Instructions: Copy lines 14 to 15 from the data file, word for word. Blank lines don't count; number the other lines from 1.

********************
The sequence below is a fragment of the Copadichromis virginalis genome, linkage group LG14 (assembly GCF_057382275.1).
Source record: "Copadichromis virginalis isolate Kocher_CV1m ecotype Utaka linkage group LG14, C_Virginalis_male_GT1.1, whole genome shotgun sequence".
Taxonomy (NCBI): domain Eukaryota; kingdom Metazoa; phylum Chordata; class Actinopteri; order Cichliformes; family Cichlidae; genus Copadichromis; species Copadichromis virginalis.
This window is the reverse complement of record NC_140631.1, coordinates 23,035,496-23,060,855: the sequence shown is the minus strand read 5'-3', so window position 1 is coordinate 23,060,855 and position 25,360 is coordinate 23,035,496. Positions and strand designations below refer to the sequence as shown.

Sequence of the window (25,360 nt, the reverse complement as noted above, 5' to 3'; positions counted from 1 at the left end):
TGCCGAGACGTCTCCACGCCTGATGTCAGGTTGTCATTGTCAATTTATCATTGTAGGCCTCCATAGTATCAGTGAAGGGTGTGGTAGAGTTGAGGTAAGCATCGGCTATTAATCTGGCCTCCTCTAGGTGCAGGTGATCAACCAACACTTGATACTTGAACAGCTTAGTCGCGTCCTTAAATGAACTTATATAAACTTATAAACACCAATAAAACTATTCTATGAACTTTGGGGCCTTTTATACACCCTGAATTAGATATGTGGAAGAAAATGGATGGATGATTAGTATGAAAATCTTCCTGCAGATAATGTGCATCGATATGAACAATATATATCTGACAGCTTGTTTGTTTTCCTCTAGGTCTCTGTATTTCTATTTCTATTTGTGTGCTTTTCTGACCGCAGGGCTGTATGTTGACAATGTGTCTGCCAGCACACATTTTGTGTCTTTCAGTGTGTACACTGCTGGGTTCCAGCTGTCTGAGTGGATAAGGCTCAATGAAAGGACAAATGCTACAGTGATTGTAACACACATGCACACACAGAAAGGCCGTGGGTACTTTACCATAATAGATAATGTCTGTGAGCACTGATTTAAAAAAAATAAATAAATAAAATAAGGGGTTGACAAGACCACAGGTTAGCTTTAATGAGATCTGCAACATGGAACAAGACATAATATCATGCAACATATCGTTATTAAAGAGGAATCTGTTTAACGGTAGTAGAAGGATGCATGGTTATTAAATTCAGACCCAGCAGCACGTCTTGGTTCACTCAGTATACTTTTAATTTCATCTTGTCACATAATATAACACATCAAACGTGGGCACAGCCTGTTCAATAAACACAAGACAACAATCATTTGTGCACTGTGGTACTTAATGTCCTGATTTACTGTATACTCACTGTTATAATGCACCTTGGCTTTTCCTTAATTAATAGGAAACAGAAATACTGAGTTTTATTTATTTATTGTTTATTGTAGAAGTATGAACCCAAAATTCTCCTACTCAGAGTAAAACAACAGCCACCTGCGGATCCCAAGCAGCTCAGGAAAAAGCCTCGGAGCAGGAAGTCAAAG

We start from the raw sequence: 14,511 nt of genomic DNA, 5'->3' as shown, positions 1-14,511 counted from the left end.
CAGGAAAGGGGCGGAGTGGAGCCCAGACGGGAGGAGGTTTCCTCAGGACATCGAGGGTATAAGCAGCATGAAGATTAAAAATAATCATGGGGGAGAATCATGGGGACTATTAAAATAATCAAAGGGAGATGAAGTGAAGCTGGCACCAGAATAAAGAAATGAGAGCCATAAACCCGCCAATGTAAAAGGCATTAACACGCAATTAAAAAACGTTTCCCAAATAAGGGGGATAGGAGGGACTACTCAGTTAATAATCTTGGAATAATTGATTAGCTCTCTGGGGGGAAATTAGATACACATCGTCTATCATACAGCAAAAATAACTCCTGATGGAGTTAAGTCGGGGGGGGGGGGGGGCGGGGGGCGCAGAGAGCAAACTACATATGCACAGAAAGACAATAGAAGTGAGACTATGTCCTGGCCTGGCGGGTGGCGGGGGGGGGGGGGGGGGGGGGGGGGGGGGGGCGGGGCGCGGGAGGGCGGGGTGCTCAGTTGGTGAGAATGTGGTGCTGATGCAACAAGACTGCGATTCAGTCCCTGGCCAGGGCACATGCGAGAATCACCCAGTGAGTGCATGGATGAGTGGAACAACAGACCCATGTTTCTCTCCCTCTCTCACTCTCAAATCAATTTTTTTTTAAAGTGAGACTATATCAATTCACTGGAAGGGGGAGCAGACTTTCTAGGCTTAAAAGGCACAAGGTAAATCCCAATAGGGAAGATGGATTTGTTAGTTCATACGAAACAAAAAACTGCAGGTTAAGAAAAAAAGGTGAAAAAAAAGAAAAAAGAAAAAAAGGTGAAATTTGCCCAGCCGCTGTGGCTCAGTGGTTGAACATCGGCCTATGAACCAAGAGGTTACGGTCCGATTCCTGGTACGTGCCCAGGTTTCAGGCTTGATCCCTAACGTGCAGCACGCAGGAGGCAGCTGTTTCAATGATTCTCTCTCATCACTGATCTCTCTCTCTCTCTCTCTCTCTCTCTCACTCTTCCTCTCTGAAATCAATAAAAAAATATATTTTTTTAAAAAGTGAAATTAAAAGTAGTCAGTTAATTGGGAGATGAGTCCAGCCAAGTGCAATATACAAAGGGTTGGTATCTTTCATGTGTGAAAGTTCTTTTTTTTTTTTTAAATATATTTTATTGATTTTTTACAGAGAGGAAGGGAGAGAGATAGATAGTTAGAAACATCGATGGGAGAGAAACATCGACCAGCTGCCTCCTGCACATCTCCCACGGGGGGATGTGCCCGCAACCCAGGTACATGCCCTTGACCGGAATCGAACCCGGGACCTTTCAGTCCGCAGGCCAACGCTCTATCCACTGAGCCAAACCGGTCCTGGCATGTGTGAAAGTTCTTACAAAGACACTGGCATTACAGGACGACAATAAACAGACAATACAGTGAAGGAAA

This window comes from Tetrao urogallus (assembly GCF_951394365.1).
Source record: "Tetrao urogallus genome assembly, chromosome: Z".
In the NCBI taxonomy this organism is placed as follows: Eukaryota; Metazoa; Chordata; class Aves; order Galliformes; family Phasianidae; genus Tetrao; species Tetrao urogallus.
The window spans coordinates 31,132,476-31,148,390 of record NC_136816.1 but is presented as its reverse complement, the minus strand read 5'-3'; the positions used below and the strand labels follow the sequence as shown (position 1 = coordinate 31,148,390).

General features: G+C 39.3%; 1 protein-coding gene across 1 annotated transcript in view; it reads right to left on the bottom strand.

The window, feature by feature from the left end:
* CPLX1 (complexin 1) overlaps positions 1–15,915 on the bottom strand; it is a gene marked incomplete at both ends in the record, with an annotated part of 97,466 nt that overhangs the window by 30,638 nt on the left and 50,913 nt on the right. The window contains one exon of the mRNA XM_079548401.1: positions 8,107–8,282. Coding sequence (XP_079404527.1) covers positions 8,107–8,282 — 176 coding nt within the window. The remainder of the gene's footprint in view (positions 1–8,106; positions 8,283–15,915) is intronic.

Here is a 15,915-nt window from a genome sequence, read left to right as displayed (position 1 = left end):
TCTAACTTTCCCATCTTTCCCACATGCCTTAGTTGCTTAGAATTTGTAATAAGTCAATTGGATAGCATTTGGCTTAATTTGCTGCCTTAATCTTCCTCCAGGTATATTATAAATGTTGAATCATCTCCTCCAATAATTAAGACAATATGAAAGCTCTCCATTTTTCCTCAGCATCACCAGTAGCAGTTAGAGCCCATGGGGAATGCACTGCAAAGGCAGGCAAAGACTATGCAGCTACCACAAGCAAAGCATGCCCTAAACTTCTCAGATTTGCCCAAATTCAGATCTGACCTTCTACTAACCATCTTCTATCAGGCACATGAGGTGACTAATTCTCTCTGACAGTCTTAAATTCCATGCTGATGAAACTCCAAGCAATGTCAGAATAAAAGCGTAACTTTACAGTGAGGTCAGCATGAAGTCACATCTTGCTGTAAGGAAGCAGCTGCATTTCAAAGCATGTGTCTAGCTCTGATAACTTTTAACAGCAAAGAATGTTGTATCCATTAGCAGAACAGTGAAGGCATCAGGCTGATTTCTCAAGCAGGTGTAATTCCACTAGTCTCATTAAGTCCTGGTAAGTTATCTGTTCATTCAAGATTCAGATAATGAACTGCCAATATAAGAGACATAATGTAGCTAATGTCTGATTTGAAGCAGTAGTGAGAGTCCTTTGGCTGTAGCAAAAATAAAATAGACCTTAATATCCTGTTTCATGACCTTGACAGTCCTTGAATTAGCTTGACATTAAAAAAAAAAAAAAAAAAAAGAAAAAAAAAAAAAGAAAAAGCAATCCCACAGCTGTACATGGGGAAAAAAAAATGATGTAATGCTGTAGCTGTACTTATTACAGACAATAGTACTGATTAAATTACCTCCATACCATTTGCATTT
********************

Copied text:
The window, feature by feature from the left end:
* CPLX1 (complexin 1) overlaps positions 1–15,915 on the bottom strand; it is a gene marked incomplete at both ends in the record, with an annotated part of 97,466 nt that overhangs the window by 30,638 nt on the left and 50,913 nt on the right. The window contains one exon of the mRNA XM_079548401.1: positions 8,107–8,282. Coding sequence (XP_079404527.1) covers positions 8,107–8,282 — 176 coding nt within the window. The remainder of the gene's footprint in view (positions 1–8,106; positions 8,283–15,915) is intronic.